What does that mean?
Cephalic effect means that any time you put something in your mouth and you taste it, the intelligence of your body starts preparing your digestion for the food that is about to come.
And if you taste something sweet, then your body thinks, it’s about to receive nutrients and in some cases start producing and releasing some insulin.
There are some studies on this and they haven’t been totally conclusive, some study says that certain artificial sweeteners will trigger it but the stevia won’t.
I personally wouldn’t put too much faith necessarily in those studies,
The fact is, if you taste something sweet there is a possibility that your body starts anticipating and starts preparing a digestive response and releasing some insulin.
So how do you know if this is going to affect you?
Here’s how you check it, and this is the opposite of what most people think.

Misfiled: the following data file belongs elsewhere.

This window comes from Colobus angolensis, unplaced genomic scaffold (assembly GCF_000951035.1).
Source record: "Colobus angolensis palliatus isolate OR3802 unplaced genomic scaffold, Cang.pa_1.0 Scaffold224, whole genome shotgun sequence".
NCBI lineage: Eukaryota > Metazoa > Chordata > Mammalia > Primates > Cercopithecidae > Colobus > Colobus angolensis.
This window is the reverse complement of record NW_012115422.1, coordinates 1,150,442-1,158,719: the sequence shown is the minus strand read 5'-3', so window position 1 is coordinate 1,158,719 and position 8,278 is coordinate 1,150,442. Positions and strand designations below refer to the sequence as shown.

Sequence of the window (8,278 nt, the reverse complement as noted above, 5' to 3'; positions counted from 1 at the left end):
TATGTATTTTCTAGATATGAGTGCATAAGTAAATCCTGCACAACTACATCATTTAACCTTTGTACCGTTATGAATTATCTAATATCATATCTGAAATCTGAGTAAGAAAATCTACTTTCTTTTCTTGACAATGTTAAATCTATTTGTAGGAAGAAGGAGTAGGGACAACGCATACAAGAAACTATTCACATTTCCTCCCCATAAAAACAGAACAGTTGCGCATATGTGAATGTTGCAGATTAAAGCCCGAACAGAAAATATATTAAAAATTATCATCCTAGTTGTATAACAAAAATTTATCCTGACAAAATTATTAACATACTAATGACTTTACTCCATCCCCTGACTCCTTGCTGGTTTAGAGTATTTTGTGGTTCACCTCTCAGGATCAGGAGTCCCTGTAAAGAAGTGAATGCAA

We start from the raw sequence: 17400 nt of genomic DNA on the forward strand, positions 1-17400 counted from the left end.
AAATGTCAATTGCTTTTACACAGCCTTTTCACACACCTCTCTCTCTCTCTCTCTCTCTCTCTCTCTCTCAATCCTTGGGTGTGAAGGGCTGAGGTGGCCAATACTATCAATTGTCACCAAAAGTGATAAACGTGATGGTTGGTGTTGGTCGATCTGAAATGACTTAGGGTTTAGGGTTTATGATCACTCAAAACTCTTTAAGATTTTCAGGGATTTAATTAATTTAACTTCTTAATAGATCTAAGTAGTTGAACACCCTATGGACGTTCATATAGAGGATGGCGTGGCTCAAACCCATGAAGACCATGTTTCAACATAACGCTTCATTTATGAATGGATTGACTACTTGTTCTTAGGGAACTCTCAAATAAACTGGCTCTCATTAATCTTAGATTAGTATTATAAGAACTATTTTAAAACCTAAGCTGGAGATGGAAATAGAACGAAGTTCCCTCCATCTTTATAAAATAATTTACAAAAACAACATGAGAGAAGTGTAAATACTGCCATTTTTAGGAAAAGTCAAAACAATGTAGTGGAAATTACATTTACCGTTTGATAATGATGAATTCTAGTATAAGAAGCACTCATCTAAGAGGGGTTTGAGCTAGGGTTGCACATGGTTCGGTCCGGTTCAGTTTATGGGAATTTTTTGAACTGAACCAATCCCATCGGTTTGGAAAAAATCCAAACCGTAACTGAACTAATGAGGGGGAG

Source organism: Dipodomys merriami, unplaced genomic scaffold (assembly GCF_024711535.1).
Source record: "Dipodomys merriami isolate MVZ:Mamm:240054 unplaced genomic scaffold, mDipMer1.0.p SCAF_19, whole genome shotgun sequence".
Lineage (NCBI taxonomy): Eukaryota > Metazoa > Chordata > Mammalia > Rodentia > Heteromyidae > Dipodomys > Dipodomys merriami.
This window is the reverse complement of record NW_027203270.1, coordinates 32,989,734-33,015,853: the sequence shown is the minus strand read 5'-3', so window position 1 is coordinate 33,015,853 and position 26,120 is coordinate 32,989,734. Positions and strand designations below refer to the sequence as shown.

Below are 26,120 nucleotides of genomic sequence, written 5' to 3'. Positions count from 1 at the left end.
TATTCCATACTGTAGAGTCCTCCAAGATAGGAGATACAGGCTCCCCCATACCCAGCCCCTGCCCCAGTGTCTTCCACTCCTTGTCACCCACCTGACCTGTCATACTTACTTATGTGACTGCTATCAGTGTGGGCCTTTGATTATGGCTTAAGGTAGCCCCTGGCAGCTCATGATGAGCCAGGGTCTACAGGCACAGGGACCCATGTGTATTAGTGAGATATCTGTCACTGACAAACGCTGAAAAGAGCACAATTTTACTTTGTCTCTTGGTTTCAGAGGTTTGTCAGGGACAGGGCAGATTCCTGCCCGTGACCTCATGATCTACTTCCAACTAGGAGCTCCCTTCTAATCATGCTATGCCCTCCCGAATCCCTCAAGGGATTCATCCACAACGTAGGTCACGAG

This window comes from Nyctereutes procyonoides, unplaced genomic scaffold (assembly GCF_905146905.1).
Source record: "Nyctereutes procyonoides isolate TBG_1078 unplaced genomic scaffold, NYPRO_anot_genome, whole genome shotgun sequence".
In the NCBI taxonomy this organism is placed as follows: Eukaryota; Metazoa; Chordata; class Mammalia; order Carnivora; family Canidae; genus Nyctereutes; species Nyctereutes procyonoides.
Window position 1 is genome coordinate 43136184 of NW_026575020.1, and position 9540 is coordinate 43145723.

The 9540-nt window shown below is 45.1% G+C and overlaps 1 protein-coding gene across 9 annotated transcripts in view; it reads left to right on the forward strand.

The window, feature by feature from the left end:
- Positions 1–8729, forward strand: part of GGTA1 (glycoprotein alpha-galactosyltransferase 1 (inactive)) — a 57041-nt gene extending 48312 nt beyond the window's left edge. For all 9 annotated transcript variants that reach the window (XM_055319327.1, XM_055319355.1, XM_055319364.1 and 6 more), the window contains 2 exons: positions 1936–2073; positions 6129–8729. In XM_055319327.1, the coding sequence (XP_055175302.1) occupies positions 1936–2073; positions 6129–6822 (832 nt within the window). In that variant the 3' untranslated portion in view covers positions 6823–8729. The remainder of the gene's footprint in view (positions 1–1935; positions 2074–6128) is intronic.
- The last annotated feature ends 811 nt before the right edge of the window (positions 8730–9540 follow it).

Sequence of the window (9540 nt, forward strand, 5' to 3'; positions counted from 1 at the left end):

They think that they drink something sweet, the blood sugar should go up, but it’s the other way around,
If you drink something sweet but there is no sugar, there are no actual nutrients and your body produces insulin, your blood sugar will go down.
So you check your blood sugar before you have a drink, you check your blood sugar after, if it drops a point or two I wouldn’t worry about it,
But if you see that you’re dropping 5 or 10 points, now you know that your body is responding to this,
It is producing more insulin and that is driving your insulin resistance,
So we put a question mark on this because it’s going to be okay for most people.
I would again not recommend the artificial sweeteners but I have checked this on myself on Stevia drinks and it has no impact for me.
So most people are going to be totally fine, but again everyone is different so you want to figure it out, you want to understand the principal and the mechanism and then figure out and test how it works for you.
If you found this helpful make sure you also check out other articles related to intermittent fasting and weight loss on my blog.
By now, I hope, you have a great understanding of what can you drink during intermittent fasting and what not.